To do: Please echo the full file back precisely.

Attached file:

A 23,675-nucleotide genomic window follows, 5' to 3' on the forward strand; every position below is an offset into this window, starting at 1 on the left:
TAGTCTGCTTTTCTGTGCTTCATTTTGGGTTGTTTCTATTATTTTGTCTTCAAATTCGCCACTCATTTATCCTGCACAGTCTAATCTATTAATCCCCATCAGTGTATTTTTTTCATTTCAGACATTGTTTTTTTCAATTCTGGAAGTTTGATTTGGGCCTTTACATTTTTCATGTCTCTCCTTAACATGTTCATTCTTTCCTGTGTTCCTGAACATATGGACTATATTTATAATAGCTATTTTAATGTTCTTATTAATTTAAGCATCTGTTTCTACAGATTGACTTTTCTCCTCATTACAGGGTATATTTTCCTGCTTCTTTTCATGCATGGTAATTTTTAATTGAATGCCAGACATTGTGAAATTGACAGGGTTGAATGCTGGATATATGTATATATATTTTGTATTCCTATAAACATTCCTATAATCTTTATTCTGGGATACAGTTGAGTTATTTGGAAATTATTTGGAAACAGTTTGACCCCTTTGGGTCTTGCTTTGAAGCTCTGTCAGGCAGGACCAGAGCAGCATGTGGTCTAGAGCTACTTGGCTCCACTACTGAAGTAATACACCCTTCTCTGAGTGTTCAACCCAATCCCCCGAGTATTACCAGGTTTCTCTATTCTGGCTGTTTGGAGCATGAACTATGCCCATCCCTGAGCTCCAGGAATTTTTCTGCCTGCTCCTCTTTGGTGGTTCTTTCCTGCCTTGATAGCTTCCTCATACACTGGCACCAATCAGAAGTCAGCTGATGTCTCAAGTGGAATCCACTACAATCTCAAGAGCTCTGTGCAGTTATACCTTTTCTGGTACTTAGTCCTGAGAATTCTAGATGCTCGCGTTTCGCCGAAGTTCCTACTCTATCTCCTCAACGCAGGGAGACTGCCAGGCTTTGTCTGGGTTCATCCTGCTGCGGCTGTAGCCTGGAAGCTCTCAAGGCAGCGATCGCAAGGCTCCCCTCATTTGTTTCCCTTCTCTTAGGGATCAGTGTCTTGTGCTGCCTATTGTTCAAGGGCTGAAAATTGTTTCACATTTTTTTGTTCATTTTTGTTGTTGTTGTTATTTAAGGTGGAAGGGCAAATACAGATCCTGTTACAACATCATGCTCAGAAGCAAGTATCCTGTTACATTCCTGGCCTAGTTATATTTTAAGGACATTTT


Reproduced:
A 23,675-nucleotide genomic window follows, 5' to 3' on the forward strand; every position below is an offset into this window, starting at 1 on the left:
TAGTCTGCTTTTCTGTGCTTCATTTTGGGTTGTTTCTATTATTTTGTCTTCAAATTCGCCACTCATTTATCCTGCACAGTCTAATCTATTAATCCCCATCAGTGTATTTTTTTCATTTCAGACATTGTTTTTTTCAATTCTGGAAGTTTGATTTGGGCCTTTACATTTTTCATGTCTCTCCTTAACATGTTCATTCTTTCCTGTGTTCCTGAACATATGGACTATATTTATAATAGCTATTTTAATGTTCTTATTAATTTAAGCATCTGTTTCTACAGATTGACTTTTCTCCTCATTACAGGGTATATTTTCCTGCTTCTTTTCATGCATGGTAATTTTTAATTGAATGCCAGACATTGTGAAATTGACAGGGTTGAATGCTGGATATATGTATATATATTTTGTATTCCTATAAACATTCCTATAATCTTTATTCTGGGATACAGTTGAGTTATTTGGAAATTATTTGGAAACAGTTTGACCCCTTTGGGTCTTGCTTTGAAGCTCTGTCAGGCAGGACCAGAGCAGCATGTGGTCTAGAGCTACTTGGCTCCACTACTGAAGTAATACACCCTTCTCTGAGTGTTCAACCCAATCCCCCGAGTATTACCAGGTTTCTCTATTCTGGCTGTTTGGAGCATGAACTATGCCCATCCCTGAGCTCCAGGAATTTTTCTGCCTGCTCCTCTTTGGTGGTTCTTTCCTGCCTTGATAGCTTCCTCATACACTGGCACCAATCAGAAGTCAGCTGATGTCTCAAGTGGAATCCACTACAATCTCAAGAGCTCTGTGCAGTTATACCTTTTCTGGTACTTAGTCCTGAGAATTCTAGATGCTCGCGTTTCGCCGAAGTTCCTACTCTATCTCCTCAACGCAGGGAGACTGCCAGGCTTTGTCTGGGTTCATCCTGCTGCGGCTGTAGCCTGGAAGCTCTCAAGGCAGCGATCGCAAGGCTCCCCTCATTTGTTTCCCTTCTCTTAGGGATCAGTGTCTTGTGCTGCCTATTGTTCAAGGGCTGAAAATTGTTTCACATTTTTTTGTTCATTTTTGTTGTTGTTGTTATTTAAGGTGGAAGGGCAAATACAGATCCTGTTACAACATCATGCTCAGAAGCAAGTATCCTGTTACATTCCTGGCCTAGTTATATTTTAAGGACATTTT